In: Sullivan, Valabik
Out: Talbot, Rupp


Chiarelli must have had his day with the Stanley Cup on Friday because he did very little indeed. It says he lost Valabik, but he wasn't a big league Bruins. Essentially the balance was Ryder for Pouliot. Payment aside, this is a downgrade. While both have been Montreal playoff benchees, Ryder at least thrives with Julien. Pouliot may or may not.

Boston's minor downgrade may be enough for Montreal to challenge. Remember after all, that Boston only pipped the Habs at the end thanks to a certain few head-to-head encounters where focus was lost.

In: Pouliot
Out: Ryder, Valabik


In his second season, Stevie Y is slower out the gates. He changed his back-up goalie (Garon for Smith) and added some depth D, but lost Bergenheim and Gagne and may have to fight off offers for Stamkos.

Tampa improved by leaps and bounds last season and will still be fueled forward by Stamkos and Hedman, but questions about how much longer Roloson can perform, not to mention how much further Lecavalier will slide, point to some vulnerabilities there for rival Eastern clubs.

I think on balance Tampa will hold their position, at least for another season. It wouldn't be all that surprising if the Habs gained on this outfit, though.

In: Gervais, Garon, Gilroy
Out: Smith, Bergenheim, Gagne, Jones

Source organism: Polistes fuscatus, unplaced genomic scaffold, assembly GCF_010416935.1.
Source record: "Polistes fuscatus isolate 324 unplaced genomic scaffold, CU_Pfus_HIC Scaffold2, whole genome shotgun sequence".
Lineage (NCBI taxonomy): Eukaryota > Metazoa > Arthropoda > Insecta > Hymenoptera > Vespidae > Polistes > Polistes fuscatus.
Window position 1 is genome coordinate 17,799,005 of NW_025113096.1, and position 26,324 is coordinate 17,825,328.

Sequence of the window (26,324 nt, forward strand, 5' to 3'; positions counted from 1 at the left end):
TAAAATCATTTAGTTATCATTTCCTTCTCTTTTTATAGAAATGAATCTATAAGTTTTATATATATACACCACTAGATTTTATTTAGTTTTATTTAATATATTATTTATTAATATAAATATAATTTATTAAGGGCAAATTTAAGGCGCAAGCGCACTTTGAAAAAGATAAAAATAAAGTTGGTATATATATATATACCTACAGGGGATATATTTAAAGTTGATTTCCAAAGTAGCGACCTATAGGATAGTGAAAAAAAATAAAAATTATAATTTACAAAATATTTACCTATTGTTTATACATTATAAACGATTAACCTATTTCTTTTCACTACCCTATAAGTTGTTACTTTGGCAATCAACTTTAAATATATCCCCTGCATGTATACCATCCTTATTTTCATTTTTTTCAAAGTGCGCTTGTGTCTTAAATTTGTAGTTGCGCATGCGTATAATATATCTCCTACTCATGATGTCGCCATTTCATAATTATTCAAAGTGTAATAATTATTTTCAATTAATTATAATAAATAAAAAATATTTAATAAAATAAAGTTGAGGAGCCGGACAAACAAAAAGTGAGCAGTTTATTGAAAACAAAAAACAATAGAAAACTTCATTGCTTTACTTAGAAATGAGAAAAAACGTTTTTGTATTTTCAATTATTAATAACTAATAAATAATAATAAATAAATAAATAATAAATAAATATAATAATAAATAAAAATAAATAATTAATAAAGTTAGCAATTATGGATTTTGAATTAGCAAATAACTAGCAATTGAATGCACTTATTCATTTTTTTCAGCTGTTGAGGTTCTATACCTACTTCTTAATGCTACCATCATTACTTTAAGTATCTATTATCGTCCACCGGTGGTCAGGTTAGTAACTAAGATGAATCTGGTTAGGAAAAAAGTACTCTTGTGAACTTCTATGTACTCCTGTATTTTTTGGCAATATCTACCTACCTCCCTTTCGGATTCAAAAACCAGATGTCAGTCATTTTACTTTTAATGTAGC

The teams around the Habs

Montreal posted a 6th place finish last season. 6th place last season, indeed any season, is indication of membership in the competitive pack, the peloton.

The Buffalo Sabres were the 7th place team last spring. They actually matched the Canadiens 96 points and did it thanks to a a flourish at the finish. The Habs beat them on the tie break of 44 wins vs. 43 wins.

All that to say that these two teams are quite close. In fact, they've been leap-frogging each other for a few seasons since the lockout.

So far from being inconsequential, the moves Buffalo made (and makes) will directly affect the Habs. This is quite a pity for the Habs, because like Washington, Buffalo went out and made some pretty substantial and positive moves.

Their defence alone merits their inclusion in any list of winners from this period. While ejecting Steve Montador and Chris Butler, the Sabres added Robyn Regehr and Christian Ehrhoff. This makes for an interesting unit at the back, and an improved one.

On top of that, the Sabres overpaid to add Ville Leino - a feisty and combative forward who would have been considered an answer to the Habs "power forward" need himself. To make space, they let Tim Connolly go, but this shouldn't be too traumatic for the team.

On balance, this makes Buffalo better. Factor in a likely return to league elite numbers for Ryan Miller behind that defence and the Habs should be prepared to look at the Sabres ahead of them in the standings for a while.

In: Regehr, Kotalik, Ehrhoff, Leino
Out: Butler, Montador, Mancari, Connolly


The Rangers were also close to the Habs. In fact, Montreal only beat them on the strength of 3 extra OTLs. Adherents of Corsi and the like will also question NYR's inferiority in light of the +35 goal differential they put up vs. +7 for Montreal.

New York didn't go wild as they have done in the past, but they scored the big goal. After letting Chris Drury go to create space, the Rangers nabbed Brad Richards to play with Marian Gaborik. This is a big improvement for a team whose lack was goal-making. The Rangers improvement is substantial and bigger I feel than a Pouliot upgrade at this point.

In: Richards, Rupp
Out: Drury, Gilroy